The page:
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I thought this was excellent too - and intelligently and thoughtfully worked out. Best film so far this year.

Author:  GaryC [ Sun Jul 25, 2010 8:26 am ]
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Just think - a summer blockbuster that is not a sequel, not a remake, not an adaptation from another medium, and which does credit its audience with being smart.

I saw it in IMAX yesterday. I'm sure I didn't grasp all of it first time round, but I did enough to go with the flow. Effective casting too.

A couple of thoughts. Nolan does like his non-linear structures - especially in Following, Memento, The Prestige and now this. Even Batman Begins had extensive flashbacks. If he hadn't already filmed a Christopher Priest novel, I would have said he would have been a perfect match - especially in that sense (without giving too much away) that reality and non-reality can become inextricably fused, and if you can make non-reality from fantasy you can also make reality from fantasy. (See especially A Dream of Wessex, The Affirmation and The Extremes.)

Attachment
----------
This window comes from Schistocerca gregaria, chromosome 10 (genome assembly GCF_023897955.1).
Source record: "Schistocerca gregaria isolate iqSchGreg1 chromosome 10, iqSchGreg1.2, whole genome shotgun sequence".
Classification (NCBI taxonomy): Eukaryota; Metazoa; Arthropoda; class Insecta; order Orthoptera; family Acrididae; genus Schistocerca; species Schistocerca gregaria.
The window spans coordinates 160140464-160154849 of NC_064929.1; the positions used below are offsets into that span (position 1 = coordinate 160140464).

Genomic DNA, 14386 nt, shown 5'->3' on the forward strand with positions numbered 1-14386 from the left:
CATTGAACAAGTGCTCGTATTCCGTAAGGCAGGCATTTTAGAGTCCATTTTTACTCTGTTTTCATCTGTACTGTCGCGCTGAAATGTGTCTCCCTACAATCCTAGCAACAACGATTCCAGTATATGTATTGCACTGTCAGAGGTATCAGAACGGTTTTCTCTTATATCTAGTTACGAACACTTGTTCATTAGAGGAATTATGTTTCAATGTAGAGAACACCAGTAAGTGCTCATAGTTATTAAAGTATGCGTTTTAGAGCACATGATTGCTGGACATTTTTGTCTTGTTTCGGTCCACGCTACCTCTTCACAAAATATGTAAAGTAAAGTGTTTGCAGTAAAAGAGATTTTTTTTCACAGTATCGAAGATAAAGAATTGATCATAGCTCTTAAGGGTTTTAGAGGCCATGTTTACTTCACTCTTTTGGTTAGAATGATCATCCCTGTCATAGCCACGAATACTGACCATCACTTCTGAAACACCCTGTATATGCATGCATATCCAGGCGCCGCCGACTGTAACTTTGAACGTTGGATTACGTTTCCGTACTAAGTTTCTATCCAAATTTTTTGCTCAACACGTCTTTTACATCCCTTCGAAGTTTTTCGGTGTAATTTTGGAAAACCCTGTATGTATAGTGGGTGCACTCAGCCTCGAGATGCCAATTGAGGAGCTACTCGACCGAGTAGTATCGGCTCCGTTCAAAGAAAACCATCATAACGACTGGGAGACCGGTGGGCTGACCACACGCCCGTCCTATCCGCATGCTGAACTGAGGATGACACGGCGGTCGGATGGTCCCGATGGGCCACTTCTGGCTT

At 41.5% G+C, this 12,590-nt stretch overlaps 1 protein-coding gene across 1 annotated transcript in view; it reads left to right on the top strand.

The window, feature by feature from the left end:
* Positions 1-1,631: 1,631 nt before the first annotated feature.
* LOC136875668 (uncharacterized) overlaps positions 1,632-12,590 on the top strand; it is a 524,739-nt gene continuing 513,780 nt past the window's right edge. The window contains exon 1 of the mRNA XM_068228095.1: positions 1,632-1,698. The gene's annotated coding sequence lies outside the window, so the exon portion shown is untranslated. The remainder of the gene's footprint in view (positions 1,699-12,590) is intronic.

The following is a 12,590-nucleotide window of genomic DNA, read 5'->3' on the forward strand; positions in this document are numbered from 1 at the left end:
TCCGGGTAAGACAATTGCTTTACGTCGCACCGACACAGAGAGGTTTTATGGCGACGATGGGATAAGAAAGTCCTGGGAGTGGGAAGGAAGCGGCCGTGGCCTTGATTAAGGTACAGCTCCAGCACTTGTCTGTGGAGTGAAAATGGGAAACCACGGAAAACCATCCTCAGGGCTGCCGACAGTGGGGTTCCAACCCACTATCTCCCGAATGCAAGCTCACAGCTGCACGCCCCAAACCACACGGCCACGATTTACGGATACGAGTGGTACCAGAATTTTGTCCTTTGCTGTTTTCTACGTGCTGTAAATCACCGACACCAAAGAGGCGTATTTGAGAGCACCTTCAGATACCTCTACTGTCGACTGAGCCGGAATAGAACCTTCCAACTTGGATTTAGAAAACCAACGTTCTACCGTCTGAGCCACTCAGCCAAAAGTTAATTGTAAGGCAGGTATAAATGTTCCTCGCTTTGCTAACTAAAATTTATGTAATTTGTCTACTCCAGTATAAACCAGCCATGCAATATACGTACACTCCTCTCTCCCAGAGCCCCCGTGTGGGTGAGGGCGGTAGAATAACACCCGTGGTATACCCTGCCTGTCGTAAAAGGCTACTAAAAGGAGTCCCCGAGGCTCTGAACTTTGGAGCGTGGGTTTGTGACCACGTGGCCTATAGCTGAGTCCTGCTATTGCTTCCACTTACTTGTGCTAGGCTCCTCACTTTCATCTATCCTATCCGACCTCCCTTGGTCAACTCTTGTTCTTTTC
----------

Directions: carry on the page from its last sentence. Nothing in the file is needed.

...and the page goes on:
Author:  Roy [ Tue Jul 27, 2010 11:42 pm ]
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Very impressed by this but why/how were they so well equipped with weapons if they weren't expecting the defense/trouble or did they just dream them up in response to the trouble?

Author:  George Berger [ Fri May 13, 2011 10:33 pm ]
Post subject:  To Roy